October 1975 – Gary Shannon, one of the more flexible fixtures at KJR, came from Spokane six years ago, and had just about every job there was to have — from midday jock to the troika program directorship in 1973 of O’Day-Shannon-Gregory. He will probably be longest remembered from the time he worked an overlapping night shift with norm Gregory and co-anchored the zany few minutes called Levity Limelight.
Shannon outlasted most of the KJR superstars, even declared himself a news man when air shifts got scarce. Eventually, he sought peace and tranquility as a midday announcer on KISW FM.
Gary Shannon left town last week for a gig at WQXI Atlanta, where he is to be afternoon disc jockey on AM station once again.
Terry MacDonald, recently called up from a station in Oregon to program KUUU, gave the boot to an executive of station owner Sterling Recreation Organization, literally. The frustrated Program Director had good aim and couldn’t have picked a more deserving target.
A calmer, more dispatched Terry MacDonald is now the afternoon announcer at KISW.
November 10, 1975
Beautiful music falters, and rock rolls on this month, as KBES and KZAM prepare to consolidate once again.
The nonstop rock ‘n roll music got KZAM a wedge in recent rating books, while sister station KBES didn’t show at all. With “no evident listeners” and limited East Side sponsor support, the stations will revert to a simulcast, with Stewart Ballinger, general manager, selecting the most-likely-to-succeed format. (Bellevue, is small enough to avoid the Seattle-station requirement that simulcasting be limited to 50% of the broadcast day.)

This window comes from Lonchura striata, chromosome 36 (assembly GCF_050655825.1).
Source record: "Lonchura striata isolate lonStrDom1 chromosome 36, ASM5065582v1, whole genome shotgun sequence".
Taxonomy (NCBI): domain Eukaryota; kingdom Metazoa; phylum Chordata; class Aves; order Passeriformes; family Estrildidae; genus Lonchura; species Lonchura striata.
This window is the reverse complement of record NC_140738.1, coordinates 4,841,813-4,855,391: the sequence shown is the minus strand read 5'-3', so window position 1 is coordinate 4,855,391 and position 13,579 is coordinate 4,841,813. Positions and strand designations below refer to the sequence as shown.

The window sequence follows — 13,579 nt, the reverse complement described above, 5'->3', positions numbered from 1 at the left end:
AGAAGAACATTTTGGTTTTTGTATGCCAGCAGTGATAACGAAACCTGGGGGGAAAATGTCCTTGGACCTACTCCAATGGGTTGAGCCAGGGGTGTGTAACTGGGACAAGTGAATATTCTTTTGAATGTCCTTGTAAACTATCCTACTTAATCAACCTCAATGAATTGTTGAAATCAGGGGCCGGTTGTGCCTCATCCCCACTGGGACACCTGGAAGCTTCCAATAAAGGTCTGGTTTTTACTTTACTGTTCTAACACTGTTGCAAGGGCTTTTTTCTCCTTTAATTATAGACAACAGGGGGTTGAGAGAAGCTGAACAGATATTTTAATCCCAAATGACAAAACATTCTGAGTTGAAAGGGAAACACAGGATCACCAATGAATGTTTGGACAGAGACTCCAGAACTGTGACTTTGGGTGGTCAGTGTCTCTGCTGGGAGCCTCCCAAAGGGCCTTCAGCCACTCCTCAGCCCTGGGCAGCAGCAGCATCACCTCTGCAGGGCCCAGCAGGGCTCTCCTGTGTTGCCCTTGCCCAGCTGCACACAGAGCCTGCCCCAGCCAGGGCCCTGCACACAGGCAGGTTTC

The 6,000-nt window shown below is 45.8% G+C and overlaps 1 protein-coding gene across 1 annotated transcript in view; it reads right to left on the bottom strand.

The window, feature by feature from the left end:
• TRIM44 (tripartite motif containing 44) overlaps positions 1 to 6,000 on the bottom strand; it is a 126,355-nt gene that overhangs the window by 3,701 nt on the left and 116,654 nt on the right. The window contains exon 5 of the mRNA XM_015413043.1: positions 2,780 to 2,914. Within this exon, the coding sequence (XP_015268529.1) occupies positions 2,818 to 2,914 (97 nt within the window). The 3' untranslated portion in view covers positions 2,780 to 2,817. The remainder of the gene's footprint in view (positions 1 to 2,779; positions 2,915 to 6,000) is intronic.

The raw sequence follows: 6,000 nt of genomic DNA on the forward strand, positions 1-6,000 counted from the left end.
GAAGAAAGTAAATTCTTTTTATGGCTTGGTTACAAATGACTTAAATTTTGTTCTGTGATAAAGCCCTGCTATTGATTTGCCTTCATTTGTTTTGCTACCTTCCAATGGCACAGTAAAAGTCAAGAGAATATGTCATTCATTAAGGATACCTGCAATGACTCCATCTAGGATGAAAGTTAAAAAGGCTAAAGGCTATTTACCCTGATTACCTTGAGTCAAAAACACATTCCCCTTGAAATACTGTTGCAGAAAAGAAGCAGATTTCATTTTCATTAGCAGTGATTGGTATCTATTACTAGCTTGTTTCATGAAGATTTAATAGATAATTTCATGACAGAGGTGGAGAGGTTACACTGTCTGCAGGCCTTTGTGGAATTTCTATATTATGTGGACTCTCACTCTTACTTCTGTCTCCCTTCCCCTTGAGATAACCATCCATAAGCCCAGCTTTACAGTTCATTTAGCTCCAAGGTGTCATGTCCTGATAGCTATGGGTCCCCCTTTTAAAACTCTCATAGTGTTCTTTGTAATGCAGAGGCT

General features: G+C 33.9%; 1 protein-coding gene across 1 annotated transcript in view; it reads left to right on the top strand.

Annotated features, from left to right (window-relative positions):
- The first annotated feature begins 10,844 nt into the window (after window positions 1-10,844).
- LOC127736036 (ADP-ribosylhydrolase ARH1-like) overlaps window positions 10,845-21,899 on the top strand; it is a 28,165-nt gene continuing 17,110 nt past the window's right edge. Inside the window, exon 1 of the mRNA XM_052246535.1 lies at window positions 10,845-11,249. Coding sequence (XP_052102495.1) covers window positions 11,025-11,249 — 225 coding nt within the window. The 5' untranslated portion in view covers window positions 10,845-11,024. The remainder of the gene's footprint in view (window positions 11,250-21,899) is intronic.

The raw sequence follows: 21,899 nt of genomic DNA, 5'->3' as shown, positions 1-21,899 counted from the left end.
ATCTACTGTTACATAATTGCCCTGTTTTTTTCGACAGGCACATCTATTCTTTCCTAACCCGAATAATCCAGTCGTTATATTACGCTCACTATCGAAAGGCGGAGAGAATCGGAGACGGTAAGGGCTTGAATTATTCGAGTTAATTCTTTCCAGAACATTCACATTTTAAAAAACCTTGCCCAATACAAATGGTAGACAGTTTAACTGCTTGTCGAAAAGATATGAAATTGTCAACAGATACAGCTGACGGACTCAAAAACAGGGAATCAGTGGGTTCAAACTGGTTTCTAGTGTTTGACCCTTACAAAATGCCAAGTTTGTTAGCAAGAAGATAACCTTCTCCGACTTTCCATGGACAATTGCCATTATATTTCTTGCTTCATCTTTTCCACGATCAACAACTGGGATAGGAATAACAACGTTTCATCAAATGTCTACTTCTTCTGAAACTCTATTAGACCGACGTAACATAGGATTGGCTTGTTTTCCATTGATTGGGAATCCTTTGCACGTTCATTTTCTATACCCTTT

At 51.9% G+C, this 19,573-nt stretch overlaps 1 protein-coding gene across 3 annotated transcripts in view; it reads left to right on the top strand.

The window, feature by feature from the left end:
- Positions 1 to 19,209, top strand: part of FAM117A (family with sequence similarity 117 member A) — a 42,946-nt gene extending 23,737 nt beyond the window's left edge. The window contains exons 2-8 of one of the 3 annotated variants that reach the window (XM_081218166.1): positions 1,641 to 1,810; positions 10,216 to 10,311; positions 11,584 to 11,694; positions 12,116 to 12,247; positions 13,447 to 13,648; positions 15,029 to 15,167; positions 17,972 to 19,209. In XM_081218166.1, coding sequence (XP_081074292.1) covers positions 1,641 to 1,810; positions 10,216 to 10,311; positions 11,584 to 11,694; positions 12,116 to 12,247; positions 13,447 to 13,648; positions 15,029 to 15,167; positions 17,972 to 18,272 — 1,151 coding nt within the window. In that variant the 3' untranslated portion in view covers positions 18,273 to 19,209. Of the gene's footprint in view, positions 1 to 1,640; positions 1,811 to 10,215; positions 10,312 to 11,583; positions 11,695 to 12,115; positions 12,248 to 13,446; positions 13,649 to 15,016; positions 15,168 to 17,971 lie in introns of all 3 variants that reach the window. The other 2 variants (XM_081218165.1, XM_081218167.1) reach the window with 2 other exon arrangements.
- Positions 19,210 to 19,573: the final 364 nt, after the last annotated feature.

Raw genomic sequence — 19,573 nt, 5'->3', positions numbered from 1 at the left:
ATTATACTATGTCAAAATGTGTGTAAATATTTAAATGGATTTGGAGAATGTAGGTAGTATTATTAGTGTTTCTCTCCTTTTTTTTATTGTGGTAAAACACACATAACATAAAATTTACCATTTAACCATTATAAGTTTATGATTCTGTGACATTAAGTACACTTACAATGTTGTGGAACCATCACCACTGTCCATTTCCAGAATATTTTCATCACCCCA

The move is expected this week or next, and will coincide with the more precise call letters, KZAM AM and FM and with Federal Communications Commission okay to turn on 5000 Watts on the AM frequency.
One more place to keep up with the new records as they come out — and this for the folks who stay up late.
Each weeknight on KING-AM, Joe Cooper takes the 1 AM hour to spotlight a record album. Cooper stays close to format, however, and alternates tracks from an album with the usual top 40 tunes on KING’s playlist.
August 30, 1974
The NBC Radio Network is in limbo. The network and KING-AM are scheduled to disaffiliat September 1. Although NBC held no secret that KIRO AM will be its new affiliate, KIRO has denied it.
Under its “more music” philosophy, KING-AM has no use for NBC. On the other hand, KING-FM has been using a lot of NBC material, including Meet the Press. NBC wouldn’t be caught dead in a market the size of Seattle with an FM affiliate.
September 1, 1974, KING-AM becomes a secondary affiliate of ABC Contemporary, which, technically at least, gives ABC five outlets in Seattle.
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